Sadly, no news about who may have made the reel. Unfortunately, all the folks with firsthand knowledge of The Record Breaker are now dead. So now the goddam reel just sits here on my desk, taunting me.
Don Champion in North Carolina has fabricated replacement springs for the reel which should be winging their way to me by early next week. With them in hand, I can then reassemble it and when I pick it up to think about things and idly turn the handle, at least then it'll click.
I've connected with Doc's youngest daughter Liz who is graciously helping me reconstruct a timeline of where he was at various points in his life. With that as a baseline, I can then start to piece together when he may have started making his own reels. The real guts of the story though are gonna have to wait until I'm in Boise next and can actually visit Liz and examine Doc's own reels in person. I plan to take plenty of pics and then that will become the basis for the story, instead of The Record Breaker. The only firm date I have for our next visit is at Christmas.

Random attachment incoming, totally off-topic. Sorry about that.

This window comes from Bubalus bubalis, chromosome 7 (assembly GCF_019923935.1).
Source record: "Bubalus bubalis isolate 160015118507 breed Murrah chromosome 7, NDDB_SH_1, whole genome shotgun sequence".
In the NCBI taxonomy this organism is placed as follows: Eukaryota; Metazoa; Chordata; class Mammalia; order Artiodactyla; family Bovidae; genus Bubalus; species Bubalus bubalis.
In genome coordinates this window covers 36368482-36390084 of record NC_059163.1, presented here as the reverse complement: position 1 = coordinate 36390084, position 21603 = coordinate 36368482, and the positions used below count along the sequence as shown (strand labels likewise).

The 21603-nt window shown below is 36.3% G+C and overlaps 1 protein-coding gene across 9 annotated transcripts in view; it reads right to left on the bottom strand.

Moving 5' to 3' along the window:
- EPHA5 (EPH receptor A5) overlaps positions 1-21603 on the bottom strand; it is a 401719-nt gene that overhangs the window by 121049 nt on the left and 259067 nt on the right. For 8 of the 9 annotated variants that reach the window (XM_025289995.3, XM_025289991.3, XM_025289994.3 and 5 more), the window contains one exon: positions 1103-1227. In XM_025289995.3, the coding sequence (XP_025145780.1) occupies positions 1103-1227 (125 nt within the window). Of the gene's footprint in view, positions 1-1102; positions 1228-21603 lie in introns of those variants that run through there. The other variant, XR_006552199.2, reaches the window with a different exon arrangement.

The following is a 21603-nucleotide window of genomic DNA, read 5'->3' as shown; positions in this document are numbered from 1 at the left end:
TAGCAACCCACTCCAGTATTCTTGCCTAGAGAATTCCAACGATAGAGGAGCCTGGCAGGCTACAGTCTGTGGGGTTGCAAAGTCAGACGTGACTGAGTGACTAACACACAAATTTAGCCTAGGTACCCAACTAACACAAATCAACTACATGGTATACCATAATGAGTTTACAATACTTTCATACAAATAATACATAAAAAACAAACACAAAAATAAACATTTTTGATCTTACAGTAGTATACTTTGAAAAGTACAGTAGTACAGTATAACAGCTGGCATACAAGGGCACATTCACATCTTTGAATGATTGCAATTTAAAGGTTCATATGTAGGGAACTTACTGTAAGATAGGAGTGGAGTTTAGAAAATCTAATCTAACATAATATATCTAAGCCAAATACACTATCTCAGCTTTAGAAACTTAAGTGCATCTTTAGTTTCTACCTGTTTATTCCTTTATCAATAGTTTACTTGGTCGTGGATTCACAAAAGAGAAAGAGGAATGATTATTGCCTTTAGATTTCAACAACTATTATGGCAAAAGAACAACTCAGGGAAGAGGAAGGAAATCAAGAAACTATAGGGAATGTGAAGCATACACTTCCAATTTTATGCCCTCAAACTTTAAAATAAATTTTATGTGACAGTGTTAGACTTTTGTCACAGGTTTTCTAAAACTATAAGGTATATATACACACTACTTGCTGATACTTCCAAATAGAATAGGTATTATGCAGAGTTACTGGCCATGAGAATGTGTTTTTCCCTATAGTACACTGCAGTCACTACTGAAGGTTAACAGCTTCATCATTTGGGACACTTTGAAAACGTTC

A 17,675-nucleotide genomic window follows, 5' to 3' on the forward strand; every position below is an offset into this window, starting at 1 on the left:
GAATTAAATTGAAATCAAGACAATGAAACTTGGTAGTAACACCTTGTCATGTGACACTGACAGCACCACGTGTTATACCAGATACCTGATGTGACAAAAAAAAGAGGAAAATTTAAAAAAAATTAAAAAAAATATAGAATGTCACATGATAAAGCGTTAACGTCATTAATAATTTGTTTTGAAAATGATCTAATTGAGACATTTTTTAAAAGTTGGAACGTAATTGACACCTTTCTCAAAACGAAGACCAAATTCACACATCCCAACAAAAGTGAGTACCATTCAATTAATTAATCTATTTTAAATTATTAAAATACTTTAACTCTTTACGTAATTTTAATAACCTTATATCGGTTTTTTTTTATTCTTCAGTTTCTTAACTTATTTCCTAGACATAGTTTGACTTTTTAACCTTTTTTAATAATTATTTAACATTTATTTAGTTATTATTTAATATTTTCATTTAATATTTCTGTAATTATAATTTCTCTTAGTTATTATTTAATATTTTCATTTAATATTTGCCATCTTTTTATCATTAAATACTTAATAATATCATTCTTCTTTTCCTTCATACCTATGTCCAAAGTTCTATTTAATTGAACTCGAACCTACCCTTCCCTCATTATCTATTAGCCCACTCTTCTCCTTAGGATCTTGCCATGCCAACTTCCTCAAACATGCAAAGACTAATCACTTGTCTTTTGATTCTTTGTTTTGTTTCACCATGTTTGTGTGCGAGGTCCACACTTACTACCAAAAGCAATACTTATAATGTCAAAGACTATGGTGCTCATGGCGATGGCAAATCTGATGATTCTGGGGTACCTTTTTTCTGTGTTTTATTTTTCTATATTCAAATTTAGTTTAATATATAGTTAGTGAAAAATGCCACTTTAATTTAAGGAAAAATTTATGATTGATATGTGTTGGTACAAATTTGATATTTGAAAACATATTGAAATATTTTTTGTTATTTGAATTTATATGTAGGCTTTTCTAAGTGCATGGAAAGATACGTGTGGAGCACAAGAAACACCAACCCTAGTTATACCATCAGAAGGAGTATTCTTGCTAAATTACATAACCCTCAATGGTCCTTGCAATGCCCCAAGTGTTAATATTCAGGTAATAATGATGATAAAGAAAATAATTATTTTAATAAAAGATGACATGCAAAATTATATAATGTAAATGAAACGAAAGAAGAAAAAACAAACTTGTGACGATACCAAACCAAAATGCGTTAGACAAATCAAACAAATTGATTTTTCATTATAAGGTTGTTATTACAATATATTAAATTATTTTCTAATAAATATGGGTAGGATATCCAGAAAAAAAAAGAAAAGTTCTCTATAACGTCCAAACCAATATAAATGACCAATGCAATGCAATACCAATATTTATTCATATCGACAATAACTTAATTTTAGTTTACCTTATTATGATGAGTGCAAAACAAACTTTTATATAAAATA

It's not uncommon for competition engine builders from that generation to save pistons as trophies. I've seen a lot stranger things made out of old pistons and engraved. I had an neighbor who had 8 beer mugs with custom blown glass made out of his dragster's pistons that broke a couple track records. His favorite passtime was drinking beer. Maybe "Doc Jones" did the same? That ledge and the odd circle pattern make me think of a groove for rings and an attempt to increase surface area. Solid aluminum blocks aren't cheap.